Caramel's narrow CJ5 House in Vienna
encloses a sunken courtyard garden

| 11 comments
 

A courtyard garden divides the two sides of this concrete house in Vienna, which has been squeezed onto a plot just five metres wide by local architecture studio Caramel (+ slideshow).

House by Caramel Architects

Located on the outskirts of the Austrian capital, CJ5 House was designed by Caramel to provide both a home and a workspace for a family.

House by Caramel Architects

The architects had to limit the height of the property to two storeys to meet local planning regulations, but were able to stretch it back to cover the entire 35 metre-long plot. This created a garden at the centre of the house rather than in the leftover space.

House by Caramel Architects

The garden features a sunken seating area at its centre and a first-floor balcony around its perimeter. It is fronted by full-height glazing, making it entirely visible to residents sitting down in the living room, or working in the office at the rear.



A sheltered corridor leads along one edge of the garden to meet the separate office space at the rear, also fronted by glass.

House by Caramel Architects

"The 'room in room system' creates views through all the rooms of the living and office areas and out onto the central external element – the garden atrium," explained the architects.

House by Caramel Architects

The building presents a windowless white facade to the surrounding neighbourhood, with its long facade featuring a jagged profile.

House by Caramel Architects

Windows are incorporated into the sloping roof surfaces, allowing plenty of natural light to reach the interior without compromising residents' privacy.

House by Caramel Architects

Doors on the street-facing facade provide access to a parking garage and studio space that is painted white to match the exterior. It features a decorative chandelier suspended beneath a large skylight.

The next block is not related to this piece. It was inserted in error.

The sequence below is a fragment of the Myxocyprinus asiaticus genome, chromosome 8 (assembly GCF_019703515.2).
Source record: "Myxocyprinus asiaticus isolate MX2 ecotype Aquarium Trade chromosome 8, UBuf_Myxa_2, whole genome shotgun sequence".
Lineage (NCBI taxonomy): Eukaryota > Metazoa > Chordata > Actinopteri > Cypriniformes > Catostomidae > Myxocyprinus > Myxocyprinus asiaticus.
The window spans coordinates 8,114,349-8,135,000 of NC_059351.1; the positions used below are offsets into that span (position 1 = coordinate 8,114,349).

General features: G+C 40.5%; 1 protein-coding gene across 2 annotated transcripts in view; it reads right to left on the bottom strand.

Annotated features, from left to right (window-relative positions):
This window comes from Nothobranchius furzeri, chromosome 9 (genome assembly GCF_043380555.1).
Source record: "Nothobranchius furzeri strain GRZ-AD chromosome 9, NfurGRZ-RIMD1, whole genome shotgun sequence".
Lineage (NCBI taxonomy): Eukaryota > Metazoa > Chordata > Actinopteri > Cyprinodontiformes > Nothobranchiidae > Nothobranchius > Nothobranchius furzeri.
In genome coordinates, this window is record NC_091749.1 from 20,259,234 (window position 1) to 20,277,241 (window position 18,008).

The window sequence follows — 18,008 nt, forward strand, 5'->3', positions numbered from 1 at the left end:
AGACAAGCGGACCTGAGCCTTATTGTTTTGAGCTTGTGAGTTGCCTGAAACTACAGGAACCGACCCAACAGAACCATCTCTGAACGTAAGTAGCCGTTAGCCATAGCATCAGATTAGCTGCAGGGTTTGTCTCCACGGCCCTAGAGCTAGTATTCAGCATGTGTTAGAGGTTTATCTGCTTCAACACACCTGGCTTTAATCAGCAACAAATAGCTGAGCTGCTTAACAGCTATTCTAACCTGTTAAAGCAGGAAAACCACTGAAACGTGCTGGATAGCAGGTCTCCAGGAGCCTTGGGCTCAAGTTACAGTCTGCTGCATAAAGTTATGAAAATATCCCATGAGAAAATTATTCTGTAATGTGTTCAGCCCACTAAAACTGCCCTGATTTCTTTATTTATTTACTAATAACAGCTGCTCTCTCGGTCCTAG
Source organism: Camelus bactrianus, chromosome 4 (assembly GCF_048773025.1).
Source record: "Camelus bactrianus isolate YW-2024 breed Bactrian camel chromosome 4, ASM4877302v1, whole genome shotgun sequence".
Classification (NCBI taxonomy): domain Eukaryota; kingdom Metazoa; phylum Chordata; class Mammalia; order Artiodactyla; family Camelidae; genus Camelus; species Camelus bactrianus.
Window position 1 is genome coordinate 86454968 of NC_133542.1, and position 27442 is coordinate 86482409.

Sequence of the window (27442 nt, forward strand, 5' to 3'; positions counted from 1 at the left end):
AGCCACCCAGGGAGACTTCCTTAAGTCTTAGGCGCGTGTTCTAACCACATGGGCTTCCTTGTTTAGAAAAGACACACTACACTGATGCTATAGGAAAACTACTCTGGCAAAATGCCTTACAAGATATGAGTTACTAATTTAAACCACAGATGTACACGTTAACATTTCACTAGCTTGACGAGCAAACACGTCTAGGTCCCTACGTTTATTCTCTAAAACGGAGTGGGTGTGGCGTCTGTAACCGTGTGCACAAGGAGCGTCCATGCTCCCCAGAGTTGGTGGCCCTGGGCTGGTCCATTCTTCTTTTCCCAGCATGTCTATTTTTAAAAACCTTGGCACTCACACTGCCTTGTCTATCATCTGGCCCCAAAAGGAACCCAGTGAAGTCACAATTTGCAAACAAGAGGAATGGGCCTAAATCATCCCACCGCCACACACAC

House by Caramel Architects

This entrance area opens out onto the living space, where a wooden floor has been laid in the same direction as the boards used to form the concrete walls and ceiling. This alignment helps to draw the eye towards the garden.

"From the outside, one enters a relatively enclosed white spatial sculpture, which then continues to open up vertically as one proceeds," said the architects. "In this way, an internal set of very spacious interlocking rooms is developed, despite the narrowness of the property."

House by Caramel Architects

The ceiling above the living and dining room rises to the highest point in the home, beyond which the architects have added a first-floor bedroom above the garage.

House by Caramel Architects

The bedroom incorporates an en suite washroom behind a glazed, gable-shaped door and a bath sunk into the floor at the end of the bed.

House by Caramel Architects

A corridor connects the bedroom with a study area on a mezzanine overlooking the living room. This space culminates in a sloping window with a door that opens onto the terrace above the garden.

House by Caramel Architects

The kitchen is positioned on widened sections of the staircase, with kitchen units and an oven built into vertical surfaces and a wall-mounted horizontal unit incorporating a sink and hob.

Underneath the kitchen, another staircase descends to a basement housing a white-walled cinema space.

House by Caramel Architects

Photography is by Hertha Hurnaus.

House by Caramel Architects
Ground floor plan – click for larger image
House by Caramel Architects
First floor plan – click for larger image
House by Caramel Architects
Long section – click for larger image
  • Z-dog

    The photo of the bathroom with cast concrete and pink or red tiles – absolutely sublime. Mirrors, tiles and concrete make it look so perfect. Amazing.

    Some of the other aspects of the house would be confusing for the regular person, but I assume are designed around the client.

  • Carlb

    Happy neighbours! They will watch a white wall all day long!

    • Z-dog

      The white wall is quite obviously a party wall for another house to be built beside. They could have made it from a much poorer material or just left it unfinished to save money.

      • Carlb

        There are white walls on both sides. I talk about current neighbours who already live there in a real house. You see their enclosed garden in picture number two.

        • Pretendgineer

          Are they meant to have windows into the neighbours garden? That tends to be frowned upon.

  • Queen

    Unfriendly for the neighbourhood. Selfish.

  • Vigarano

    So few windows I was shocked this is not in Japan.

  • Steve

    Would look great covered in cool graffiti/mural, won’t be long either I suspect.

  • Mirtec

    I wonder what was first: the pole or the front door…

  • poppymonday

    The walls are fire walls, no windows allowed. They are sitting on the edge of the site. You have to build like there exists a next house.

  • Carlb

    I guess they would prefer a traditional house with a garden and a view to trees, not a wall. The style of this house is so selfish.